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Whatever else might be said about Heda Margolius Kovály (and there is much to say), she was definitely a survivor. Born in 1919 to Jewish parents in Prague, as a young woman she was deported to a Polish ghetto, then to Auschwitz, finally to escape the Bergen Belsen death march to return to Prague. There she was reunited with her husband Rudolf, also a survivor of the camps. After a successful, if brief, career as an official in the Czech Communist bureaucracy, Rudolf was convicted in the infamous Slánský trials in 1952 as an enemy of the state and executed. Heda immediately became a persona non grata and had to scratch to support herself and her small son. In time, she married again and took up a career as a translator of German, American, and English writers into Czech. Of a long and distinguished list of authors, she was particularly taken with Raymond Chandler. In time, she turned to writing her own books, especially a highly-regarded memoir, Under a Cruel Star (1973), and, in the 1980s, turned her hand to crime fiction, prompted by her fondness for Philip Marlowe. After a lengthy stay in the United States, she and her husband returned to Prague after the Czech Republic was established. She died there at the age of 91.
INNOCENCE (1985), now published in English for the first time, is her only novel. Two murders occur. The first is quickly solved; the second takes rather longer. Both murders affect the group of people, largely women, who work at a cinema on Steep Street. Helena Nováková, an important character based on Kovály's own experiences, has recently started work at the theatre as an usher because her husband has been arrested as a possible spy. Like Kovály herself, she remains free but unemployable in any but the most menial of positions while her husband is in prison. Her life is on hold as she waits what has been promised to be a three year term. Although her speech sets her apart from the other women on the staff, they seem to accept her and she them. The entire group appears to be governed by an unspoken, though accepted, set of loyalties, even though several among them are engaged in informing on their co-workers about things they deem essentially harmless.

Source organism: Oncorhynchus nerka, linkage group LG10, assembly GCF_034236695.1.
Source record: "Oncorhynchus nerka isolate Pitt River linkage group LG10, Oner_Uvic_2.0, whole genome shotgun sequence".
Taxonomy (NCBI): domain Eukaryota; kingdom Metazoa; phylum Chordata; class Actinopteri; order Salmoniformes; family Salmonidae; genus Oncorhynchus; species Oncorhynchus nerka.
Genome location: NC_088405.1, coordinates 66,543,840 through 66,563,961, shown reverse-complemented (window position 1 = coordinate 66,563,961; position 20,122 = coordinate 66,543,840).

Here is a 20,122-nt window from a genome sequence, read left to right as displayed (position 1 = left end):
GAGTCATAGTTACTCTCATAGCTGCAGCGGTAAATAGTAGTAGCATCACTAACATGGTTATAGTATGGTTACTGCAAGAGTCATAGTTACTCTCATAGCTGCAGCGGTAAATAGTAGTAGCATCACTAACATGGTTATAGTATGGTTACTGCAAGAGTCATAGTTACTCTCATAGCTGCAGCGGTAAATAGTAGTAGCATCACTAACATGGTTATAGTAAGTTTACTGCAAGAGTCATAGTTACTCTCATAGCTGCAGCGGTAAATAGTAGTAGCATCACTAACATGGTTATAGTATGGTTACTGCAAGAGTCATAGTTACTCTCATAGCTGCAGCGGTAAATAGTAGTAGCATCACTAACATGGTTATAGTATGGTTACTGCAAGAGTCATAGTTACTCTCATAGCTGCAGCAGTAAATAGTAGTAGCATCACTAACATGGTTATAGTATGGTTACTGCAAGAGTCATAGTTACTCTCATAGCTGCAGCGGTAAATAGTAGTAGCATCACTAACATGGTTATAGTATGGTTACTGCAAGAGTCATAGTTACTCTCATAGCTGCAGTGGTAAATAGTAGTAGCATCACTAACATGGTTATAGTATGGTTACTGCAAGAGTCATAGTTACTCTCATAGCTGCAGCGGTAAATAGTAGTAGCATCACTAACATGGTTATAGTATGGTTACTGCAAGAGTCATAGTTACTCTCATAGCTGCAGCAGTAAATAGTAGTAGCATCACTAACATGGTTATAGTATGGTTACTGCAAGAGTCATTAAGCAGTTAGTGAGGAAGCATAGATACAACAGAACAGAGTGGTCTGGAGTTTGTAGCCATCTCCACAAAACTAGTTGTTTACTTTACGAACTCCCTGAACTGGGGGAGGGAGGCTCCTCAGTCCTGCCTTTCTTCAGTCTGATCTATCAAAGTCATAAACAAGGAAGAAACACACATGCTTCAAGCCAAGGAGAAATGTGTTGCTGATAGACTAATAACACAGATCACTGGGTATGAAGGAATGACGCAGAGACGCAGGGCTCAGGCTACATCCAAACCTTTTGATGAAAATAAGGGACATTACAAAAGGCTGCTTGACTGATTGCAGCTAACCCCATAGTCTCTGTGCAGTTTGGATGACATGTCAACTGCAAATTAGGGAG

The novel, though written in the 1980s, is set in 1952, a period characterized by political show trials and all the paranoia and intrigue that accompanied them. Helena's husband Karel is arrested because he'd invited his secretary and her boyfriend to their cottage, providing them with a map so they wouldn't get lost. Sadly, the boyfriend was West German, the road to the cottage passed an army installation, and Karel is convicted of spying and sent up for three years. The most affecting passages in the novel record Helena's valiant attempt to continue to live in Karel's absence and the degree to which she is "innocently" betrayed.
But this is not an easy novel to recommend to the general reader. The translator, the prize-winning Alex Zucker, was handed an almost impossible task. Kovály was much taken with Philip Marlowe and with the American noir sensibility that must have seemed responsive to the situation she found herself in after her husband's arrest and execution. She evidently tried to capture the style in her foray into crime fiction. But that left the translator with the problem of translating the Czech version of noir back into the language in which it first appeared, and that doesn't always work out convincingly. There is also the problem of the characters' names. Being Czech, they bristle with diacritical marks and are therefore largely unpronounceable to a reader unfamiliar with the language. As a result, many of the characters never quite take on the substance and individuality that they probably had in the original version.
Although this is not a book likely to speak to a casual reader looking for a brief excursion into noir, it is nevertheless an intensely interesting novel for anyone with the patience to take it seriously. While one may have trouble sorting out the various characters and understanding quite who betrayed whom and how, much the same can be said for any number of the classic noir fictions that inspired this one. The revelation that a writer like Chandler could supply a kind of comfort to a woman who had experienced much of the worst that 20th century Europe could inflict is astonishing. Finally, the central premise, that innocence is neither protection nor excuse in a darkly corrupt world, remains a bitter truth.
§ Yvonne Klein is a writer, translator, and retired college English professor who lives in Montreal.
Reviewed by Yvonne Klein, June 2015
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